The DC signal from low pass filter 104 is received by a control circuit 105. Control circuit 105 produces a control voltage on line 100 which determines the current of the DC component of the control signal placed on line 47. Control circuit 105 adjusts the value of the control voltage based on the value of the DC signal from low pass filter 104. Control circuit 105 may be implemented to vary the control voltage on line 100 an amount proportional to the voltage value of the DC signal generated by low pass filter 104. Alternately, Control circuit 105 may be implemented using a proportional plus integral scheme, or a proportional plus integral plus derivative scheme. Proportional plus integral control (PI) is generally utilized to integrate out steady state errors, thus removing a tuning dead-band. Proportional plus integral plus derivative control is generally used to improve on PI scheme control by adding anticipation capability of error signals to speed up response.

The signal from reference signal generator 102 is also received by an amplifier 106 which multiplies the voltage of the signal from reference signal generator 102 by a constant value. The signal generated by amplifier 106 is received by an amplifier 107. Amplifier 107 also receives as input the power reflected signal on line 45 and the power forward signal on line 46. Amplifier 107 multiplies the voltage of the signal from amplifier 106 by an amount equal to the ratio of the power reflected signal on line 45 to the power forward signal on line 46. The signal produced by amplifier 107 produces the oscillating component of the control signal placed on line 47. When the voltage of the power reflected signal is relatively large compared to the power forward signal, this means that the matching network is fairly far from correctly matching impedances. Therefore, the control signal placed on line 47 has a fairly large oscillating component. When the power reflected signal approaches 0, this indicates the matching network is fairly close to matching impedances; therefore, a smaller oscillating component of the control signal on line 47 is needed to allow for finer adjustments to the matching network.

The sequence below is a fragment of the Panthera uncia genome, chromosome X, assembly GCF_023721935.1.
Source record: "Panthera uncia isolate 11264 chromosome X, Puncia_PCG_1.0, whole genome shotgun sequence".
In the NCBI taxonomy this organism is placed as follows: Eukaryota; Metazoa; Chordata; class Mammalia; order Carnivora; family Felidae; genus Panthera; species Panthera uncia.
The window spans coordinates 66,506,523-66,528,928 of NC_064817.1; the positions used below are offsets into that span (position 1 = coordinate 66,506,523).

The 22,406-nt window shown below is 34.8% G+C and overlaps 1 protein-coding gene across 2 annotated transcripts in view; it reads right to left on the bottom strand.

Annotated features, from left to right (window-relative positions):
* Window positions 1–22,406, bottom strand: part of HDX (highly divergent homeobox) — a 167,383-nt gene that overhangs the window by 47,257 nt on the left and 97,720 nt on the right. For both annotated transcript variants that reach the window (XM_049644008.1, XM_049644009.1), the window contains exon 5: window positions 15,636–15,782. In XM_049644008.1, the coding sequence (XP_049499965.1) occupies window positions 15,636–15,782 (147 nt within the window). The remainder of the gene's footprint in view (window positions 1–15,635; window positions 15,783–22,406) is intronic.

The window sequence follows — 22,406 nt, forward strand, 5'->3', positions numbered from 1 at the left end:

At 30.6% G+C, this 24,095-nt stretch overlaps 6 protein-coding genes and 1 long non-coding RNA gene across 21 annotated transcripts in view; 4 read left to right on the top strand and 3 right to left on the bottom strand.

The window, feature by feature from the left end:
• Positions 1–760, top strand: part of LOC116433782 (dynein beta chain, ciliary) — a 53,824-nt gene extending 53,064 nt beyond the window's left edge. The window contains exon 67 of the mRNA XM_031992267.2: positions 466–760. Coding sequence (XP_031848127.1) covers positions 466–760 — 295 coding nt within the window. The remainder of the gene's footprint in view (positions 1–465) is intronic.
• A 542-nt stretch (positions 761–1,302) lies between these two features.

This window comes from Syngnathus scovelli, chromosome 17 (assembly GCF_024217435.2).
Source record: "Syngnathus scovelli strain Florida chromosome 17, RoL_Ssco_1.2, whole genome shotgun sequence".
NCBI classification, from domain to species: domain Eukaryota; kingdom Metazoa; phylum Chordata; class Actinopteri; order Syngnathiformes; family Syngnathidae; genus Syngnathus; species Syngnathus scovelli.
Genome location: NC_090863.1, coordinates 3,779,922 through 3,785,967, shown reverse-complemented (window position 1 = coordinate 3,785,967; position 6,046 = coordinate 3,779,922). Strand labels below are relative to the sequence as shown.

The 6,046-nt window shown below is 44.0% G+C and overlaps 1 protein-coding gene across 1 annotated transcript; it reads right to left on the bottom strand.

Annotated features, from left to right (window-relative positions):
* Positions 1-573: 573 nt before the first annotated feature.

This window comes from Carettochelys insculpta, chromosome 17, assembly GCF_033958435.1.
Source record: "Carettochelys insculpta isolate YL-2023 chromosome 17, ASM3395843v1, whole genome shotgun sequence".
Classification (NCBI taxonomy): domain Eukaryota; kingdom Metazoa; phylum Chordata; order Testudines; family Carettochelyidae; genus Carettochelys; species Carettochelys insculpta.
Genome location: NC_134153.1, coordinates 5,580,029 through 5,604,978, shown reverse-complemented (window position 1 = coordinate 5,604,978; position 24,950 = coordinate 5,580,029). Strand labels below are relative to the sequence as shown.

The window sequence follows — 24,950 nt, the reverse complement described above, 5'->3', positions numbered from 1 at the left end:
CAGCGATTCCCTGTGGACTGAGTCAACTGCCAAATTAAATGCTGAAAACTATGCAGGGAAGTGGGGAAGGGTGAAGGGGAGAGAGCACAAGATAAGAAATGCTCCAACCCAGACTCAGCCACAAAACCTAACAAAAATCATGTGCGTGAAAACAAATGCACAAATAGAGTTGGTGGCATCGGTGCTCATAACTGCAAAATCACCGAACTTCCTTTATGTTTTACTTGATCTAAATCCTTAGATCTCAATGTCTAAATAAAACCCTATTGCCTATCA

A summing circuit 108 sums the signals from control circuit 105 and the signal from amplifier 107. A current amplifier 109 amplifies the signal produced by summing circuit 108.

Multiplier 113 multiplies the voltage of the signal from bandpass filter 101 and the voltage of the signal from reference signal generator 112. The output of multiplier 113 is received by a low pass filter 114. Low pass filter 114 generates a DC signal whose voltage level varies based on the phase difference between the signal from bandpass filter 101 and the signal from reference signal generator 112. When the signal from bandpass filter 101 oscillates in phase with the signal from reference signal generator 112, the DC signal generated by low pass filter 114 is at a maximum positive voltage. When the signal from bandpass filter 101 oscillates 180 degrees out of phase with the signal from reference signal generator 112, the DC signal generated by low pass filter 114 is at a maximum negative voltage. When the signal from bandpass filter 101 oscillates 90 degrees out of phase with the signal from reference signal generator 112, the DC signal generated by low pass filter 114 is at a reference voltage half way between the maximum positive voltage and the maximum negative voltage (approximately zero volts).